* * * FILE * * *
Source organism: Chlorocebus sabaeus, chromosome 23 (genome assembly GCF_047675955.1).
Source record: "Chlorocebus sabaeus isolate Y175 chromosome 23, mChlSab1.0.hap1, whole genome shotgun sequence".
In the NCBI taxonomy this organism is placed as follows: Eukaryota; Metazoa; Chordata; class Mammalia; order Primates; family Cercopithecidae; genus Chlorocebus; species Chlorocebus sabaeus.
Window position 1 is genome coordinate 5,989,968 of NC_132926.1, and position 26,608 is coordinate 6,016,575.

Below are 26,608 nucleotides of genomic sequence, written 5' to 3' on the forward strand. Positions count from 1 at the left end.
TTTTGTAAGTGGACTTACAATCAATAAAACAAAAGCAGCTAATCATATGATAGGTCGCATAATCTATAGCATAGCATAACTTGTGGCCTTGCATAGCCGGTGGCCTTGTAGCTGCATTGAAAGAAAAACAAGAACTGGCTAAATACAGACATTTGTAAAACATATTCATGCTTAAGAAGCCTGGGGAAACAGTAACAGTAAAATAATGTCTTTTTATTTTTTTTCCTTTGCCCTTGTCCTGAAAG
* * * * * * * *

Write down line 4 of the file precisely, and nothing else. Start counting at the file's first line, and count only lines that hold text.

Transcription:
Window position 1 is genome coordinate 5,989,968 of NC_132926.1, and position 26,608 is coordinate 6,016,575.